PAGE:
In 1998, Sister Wendy Watson — now, Sister Wendy Nelson — spoke to Brigham Young University students about the blessings and challenges of change. During her address, Sister Watson, a marriage and family therapy professor at BYU, approached the topic by drawing on her own personal experiences.
From the unexpected death of her newborn brother to not having the right opportunity to marry, Sister Watson demonstrated that sometimes, change can be unwanted. But on the other hand, it can also be needed, she said. Sharing how best to approach change, Sister Watson then turned to some of her own studies.
“Through clinical research I have found that change is most likely to occur when we are invited to a reflection,” she said. “The next time you want an incredible experience with reflection — to see just what it feels like to be invited and enticed to change, to have your stance of ‘I’m just fine’ or ‘I can’t change’ persistently chiseled away at — read Alma chapter 5 — maybe several times. Notice how your thoughts about yourself and your possibilities for change are altered through Alma’s relentless questioning. … I love his use of questions that invite reflection.”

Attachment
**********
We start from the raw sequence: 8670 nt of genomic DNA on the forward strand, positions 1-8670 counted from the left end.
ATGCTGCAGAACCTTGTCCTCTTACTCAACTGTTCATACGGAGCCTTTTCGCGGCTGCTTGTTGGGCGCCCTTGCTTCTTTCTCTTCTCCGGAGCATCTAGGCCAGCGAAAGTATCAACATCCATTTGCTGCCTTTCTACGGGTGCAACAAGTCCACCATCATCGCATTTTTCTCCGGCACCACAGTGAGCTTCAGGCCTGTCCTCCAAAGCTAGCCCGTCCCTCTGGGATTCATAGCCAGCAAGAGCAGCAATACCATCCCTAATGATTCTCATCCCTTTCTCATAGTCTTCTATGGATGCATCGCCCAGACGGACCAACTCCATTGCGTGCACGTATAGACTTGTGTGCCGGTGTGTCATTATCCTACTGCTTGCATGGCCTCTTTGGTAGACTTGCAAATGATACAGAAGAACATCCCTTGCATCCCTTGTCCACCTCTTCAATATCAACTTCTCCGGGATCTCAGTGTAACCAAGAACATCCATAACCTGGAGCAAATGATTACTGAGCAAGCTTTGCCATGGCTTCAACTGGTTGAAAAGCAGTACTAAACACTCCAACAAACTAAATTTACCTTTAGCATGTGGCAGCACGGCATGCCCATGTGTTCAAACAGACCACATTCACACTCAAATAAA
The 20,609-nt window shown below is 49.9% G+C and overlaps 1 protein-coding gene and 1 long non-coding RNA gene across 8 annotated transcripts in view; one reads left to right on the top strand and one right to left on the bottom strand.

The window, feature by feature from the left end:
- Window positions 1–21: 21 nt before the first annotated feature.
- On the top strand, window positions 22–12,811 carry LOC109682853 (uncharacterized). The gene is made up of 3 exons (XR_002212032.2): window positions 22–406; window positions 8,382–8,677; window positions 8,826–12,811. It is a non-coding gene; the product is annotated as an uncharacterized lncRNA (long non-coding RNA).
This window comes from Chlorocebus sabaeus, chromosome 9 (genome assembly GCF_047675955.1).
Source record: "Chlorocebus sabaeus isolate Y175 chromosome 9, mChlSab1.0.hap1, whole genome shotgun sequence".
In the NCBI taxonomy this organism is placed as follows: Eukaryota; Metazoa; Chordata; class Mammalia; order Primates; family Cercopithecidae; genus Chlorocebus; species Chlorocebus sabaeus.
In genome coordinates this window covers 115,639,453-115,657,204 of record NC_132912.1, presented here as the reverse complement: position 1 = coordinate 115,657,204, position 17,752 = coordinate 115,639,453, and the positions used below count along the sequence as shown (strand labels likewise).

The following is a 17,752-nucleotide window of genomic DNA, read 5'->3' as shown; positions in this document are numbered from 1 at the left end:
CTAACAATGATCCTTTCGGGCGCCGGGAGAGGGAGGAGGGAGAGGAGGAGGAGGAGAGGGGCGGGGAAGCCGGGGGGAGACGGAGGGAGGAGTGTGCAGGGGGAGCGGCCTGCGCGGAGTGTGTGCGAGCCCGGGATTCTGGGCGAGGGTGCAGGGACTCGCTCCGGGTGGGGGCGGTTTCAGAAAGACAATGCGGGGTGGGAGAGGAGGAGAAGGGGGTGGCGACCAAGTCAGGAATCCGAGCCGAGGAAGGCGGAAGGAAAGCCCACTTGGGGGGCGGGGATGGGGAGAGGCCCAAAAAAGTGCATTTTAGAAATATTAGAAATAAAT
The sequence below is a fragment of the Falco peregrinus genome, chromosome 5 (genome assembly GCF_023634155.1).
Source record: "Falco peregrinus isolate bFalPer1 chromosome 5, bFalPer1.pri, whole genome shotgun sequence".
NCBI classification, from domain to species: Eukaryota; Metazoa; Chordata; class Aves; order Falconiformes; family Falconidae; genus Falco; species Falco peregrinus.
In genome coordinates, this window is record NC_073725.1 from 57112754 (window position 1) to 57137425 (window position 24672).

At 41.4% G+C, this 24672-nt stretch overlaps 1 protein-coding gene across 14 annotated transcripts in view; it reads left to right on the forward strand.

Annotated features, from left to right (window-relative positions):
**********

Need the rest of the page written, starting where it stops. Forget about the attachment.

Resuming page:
Sister Watson continued by encouraging the audience to both find people in their lives who will help them draw closer to the Lord, and to be those voices for others in turn.
Even more importantly, Sister Watson also asked listeners to try and hear the voice of the Savior while they are experiencing change. She then referenced the biological term “structural coupling,” which she defined as a process in which two living things become more like each over time.
“Structural coupling involves two entities having interactions with each other over a period of time. Each interaction between the two triggers changes,” she said. “Through this history of interactions, the two distinct entities become less different from each other — they become more alike and there is an increasingly better ‘fit’ over time. Like feet and shoes, like two stones rubbed together, they change in concert with each other.”
Applying this to spiritual growth, Sister Watson stated that the more time an individual spends drawing close to the Savior, the more they will eventually become like him.
“The Savior entreats us to come unto him. He wants us to come close to him. He wants us to have increasingly repeated interactions with him and to really get to know him,” she said. “Although our Lord Jesus Christ never changes, he is the quintessential change agent — the only true change agent. Don’t you love that seeming irony: the only true change agent never changes! There is only one true and living change agent — and he changes not. And he loves you. And he loves your desire and your efforts to change.”
Read the full message here.